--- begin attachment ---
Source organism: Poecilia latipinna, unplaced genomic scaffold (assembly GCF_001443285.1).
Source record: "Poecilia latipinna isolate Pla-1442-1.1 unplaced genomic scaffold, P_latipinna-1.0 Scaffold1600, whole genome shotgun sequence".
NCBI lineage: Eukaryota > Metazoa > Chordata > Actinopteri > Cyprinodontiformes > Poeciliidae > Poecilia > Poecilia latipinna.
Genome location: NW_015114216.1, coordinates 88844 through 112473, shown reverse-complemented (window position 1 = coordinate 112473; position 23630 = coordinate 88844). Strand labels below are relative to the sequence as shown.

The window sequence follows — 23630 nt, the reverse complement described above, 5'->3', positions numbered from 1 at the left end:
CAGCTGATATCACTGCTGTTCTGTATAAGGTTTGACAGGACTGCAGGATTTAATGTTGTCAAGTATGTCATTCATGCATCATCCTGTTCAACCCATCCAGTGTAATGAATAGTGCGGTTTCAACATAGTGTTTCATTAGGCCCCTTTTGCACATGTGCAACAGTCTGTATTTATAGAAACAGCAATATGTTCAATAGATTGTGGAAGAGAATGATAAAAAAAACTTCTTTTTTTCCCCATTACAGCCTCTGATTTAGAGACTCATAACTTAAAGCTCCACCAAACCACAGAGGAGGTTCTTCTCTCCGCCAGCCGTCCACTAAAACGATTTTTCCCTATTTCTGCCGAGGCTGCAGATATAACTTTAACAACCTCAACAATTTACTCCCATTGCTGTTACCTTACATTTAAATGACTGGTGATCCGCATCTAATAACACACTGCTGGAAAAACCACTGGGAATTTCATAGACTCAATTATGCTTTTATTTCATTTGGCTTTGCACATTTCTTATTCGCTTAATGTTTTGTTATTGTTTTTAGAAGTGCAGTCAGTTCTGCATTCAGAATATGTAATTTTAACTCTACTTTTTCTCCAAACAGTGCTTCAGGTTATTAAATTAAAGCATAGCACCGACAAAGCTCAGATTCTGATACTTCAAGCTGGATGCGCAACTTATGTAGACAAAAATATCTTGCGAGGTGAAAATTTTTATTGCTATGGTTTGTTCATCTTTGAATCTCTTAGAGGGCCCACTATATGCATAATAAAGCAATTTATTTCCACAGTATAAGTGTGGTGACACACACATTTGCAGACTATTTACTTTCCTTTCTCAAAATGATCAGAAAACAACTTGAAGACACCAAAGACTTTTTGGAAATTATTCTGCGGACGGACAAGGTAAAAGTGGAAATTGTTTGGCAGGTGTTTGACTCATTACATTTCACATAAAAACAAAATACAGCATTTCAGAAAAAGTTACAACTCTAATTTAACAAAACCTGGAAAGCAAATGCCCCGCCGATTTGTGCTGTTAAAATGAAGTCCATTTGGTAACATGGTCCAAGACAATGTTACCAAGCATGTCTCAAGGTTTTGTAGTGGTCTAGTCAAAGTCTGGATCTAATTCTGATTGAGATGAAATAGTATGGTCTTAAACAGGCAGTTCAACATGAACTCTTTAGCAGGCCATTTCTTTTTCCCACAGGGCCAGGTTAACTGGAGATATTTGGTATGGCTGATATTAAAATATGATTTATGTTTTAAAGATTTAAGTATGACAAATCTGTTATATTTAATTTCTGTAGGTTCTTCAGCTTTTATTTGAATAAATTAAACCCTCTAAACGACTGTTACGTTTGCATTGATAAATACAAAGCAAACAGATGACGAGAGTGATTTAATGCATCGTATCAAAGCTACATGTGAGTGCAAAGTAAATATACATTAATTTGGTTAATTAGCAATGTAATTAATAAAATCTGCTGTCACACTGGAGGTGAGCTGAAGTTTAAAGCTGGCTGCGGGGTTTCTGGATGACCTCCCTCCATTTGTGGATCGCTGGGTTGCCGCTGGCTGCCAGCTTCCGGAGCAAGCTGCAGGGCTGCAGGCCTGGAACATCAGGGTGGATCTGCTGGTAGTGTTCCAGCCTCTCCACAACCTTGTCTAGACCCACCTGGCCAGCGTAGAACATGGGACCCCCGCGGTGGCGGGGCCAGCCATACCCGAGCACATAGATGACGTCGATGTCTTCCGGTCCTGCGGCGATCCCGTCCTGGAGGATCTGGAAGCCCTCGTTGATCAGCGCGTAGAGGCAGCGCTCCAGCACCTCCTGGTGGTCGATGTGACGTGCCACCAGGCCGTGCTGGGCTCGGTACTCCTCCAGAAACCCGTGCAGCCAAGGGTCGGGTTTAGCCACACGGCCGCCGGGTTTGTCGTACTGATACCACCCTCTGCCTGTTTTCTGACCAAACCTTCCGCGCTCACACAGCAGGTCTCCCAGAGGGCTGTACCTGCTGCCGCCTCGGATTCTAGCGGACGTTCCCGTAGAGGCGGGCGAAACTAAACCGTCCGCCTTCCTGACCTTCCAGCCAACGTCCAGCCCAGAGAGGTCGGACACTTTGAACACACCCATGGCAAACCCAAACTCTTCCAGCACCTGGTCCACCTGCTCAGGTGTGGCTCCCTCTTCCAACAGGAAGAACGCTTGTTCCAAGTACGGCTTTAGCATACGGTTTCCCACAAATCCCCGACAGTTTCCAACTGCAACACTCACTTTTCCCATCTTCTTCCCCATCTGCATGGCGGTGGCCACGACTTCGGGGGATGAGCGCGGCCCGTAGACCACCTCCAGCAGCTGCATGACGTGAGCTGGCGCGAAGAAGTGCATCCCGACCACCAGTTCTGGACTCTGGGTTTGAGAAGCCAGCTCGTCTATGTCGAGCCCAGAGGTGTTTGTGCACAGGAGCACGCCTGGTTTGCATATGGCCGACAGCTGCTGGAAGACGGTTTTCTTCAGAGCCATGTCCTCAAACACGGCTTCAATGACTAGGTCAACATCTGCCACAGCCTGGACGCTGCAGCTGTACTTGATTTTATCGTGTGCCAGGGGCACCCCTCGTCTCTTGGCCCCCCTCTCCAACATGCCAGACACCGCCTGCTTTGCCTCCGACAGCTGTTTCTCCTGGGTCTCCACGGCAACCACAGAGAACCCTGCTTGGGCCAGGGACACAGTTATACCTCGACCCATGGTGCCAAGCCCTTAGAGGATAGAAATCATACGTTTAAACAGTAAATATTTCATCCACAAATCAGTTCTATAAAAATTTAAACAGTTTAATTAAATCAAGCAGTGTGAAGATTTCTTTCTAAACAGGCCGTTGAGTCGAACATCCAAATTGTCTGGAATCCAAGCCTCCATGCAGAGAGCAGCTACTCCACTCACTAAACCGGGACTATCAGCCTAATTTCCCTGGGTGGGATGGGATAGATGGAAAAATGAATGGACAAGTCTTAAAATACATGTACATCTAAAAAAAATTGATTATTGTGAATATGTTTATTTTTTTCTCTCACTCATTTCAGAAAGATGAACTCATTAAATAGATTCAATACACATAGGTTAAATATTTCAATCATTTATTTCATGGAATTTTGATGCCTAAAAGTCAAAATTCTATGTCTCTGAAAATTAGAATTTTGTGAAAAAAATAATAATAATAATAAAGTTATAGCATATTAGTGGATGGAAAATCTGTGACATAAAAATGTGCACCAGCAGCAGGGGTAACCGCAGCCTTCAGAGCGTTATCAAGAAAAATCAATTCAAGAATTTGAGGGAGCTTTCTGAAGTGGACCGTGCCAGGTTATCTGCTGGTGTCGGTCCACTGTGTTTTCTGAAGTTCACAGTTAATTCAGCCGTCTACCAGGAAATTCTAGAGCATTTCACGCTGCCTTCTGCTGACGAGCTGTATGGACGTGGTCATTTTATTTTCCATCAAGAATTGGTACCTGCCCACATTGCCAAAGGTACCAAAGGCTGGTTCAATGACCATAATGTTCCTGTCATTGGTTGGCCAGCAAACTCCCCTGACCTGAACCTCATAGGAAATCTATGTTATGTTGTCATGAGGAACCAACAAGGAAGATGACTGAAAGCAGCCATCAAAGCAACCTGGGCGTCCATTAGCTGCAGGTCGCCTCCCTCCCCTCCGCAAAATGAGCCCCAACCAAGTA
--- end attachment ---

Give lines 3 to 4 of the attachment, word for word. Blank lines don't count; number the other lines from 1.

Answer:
NCBI lineage: Eukaryota > Metazoa > Chordata > Actinopteri > Cyprinodontiformes > Poeciliidae > Poecilia > Poecilia latipinna.
Genome location: NW_015114216.1, coordinates 88844 through 112473, shown reverse-complemented (window position 1 = coordinate 112473; position 23630 = coordinate 88844). Strand labels below are relative to the sequence as shown.